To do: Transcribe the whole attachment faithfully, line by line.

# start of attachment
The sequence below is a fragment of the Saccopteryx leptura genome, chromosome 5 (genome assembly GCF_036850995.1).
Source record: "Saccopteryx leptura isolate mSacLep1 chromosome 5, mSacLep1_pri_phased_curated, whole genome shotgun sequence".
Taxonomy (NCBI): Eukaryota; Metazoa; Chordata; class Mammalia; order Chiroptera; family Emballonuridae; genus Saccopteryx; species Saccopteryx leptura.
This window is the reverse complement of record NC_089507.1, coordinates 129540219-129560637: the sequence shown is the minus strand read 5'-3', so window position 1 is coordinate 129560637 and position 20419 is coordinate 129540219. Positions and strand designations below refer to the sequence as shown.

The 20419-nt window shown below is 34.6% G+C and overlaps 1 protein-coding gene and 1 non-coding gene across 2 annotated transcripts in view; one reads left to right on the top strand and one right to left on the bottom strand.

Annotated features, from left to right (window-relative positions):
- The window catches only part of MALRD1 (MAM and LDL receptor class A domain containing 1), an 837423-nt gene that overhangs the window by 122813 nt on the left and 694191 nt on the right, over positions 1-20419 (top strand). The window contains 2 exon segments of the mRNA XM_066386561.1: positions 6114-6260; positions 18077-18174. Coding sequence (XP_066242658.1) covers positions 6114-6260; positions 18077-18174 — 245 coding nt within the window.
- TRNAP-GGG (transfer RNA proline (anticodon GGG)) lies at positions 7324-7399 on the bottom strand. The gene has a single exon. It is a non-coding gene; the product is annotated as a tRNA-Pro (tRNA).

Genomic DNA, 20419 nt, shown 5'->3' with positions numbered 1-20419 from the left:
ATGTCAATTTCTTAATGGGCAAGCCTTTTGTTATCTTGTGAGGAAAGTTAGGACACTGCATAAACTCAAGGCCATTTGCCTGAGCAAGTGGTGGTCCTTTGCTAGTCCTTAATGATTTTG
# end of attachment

The sequence below is a fragment of the Saccopteryx leptura genome, chromosome 5 (genome assembly GCF_036850995.1).
Source record: "Saccopteryx leptura isolate mSacLep1 chromosome 5, mSacLep1_pri_phased_curated, whole genome shotgun sequence".
Taxonomy (NCBI): Eukaryota; Metazoa; Chordata; class Mammalia; order Chiroptera; family Emballonuridae; genus Saccopteryx; species Saccopteryx leptura.
This window is the reverse complement of record NC_089507.1, coordinates 129540219-129560637: the sequence shown is the minus strand read 5'-3', so window position 1 is coordinate 129560637 and position 20419 is coordinate 129540219. Positions and strand designations below refer to the sequence as shown.

The 20419-nt window shown below is 34.6% G+C and overlaps 1 protein-coding gene and 1 non-coding gene across 2 annotated transcripts in view; one reads left to right on the top strand and one right to left on the bottom strand.

Annotated features, from left to right (window-relative positions):
- The window catches only part of MALRD1 (MAM and LDL receptor class A domain containing 1), an 837423-nt gene that overhangs the window by 122813 nt on the left and 694191 nt on the right, over positions 1-20419 (top strand). The window contains 2 exon segments of the mRNA XM_066386561.1: positions 6114-6260; positions 18077-18174. Coding sequence (XP_066242658.1) covers positions 6114-6260; positions 18077-18174 — 245 coding nt within the window.
- TRNAP-GGG (transfer RNA proline (anticodon GGG)) lies at positions 7324-7399 on the bottom strand. The gene has a single exon. It is a non-coding gene; the product is annotated as a tRNA-Pro (tRNA).

Genomic DNA, 20419 nt, shown 5'->3' with positions numbered 1-20419 from the left:
ATGTCAATTTCTTAATGGGCAAGCCTTTTGTTATCTTGTGAGGAAAGTTAGGACACTGCATAAACTCAAGGCCATTTGCCTGAGCAAGTGGTGGTCCTTTGCTAGTCCTTAATGATTTTG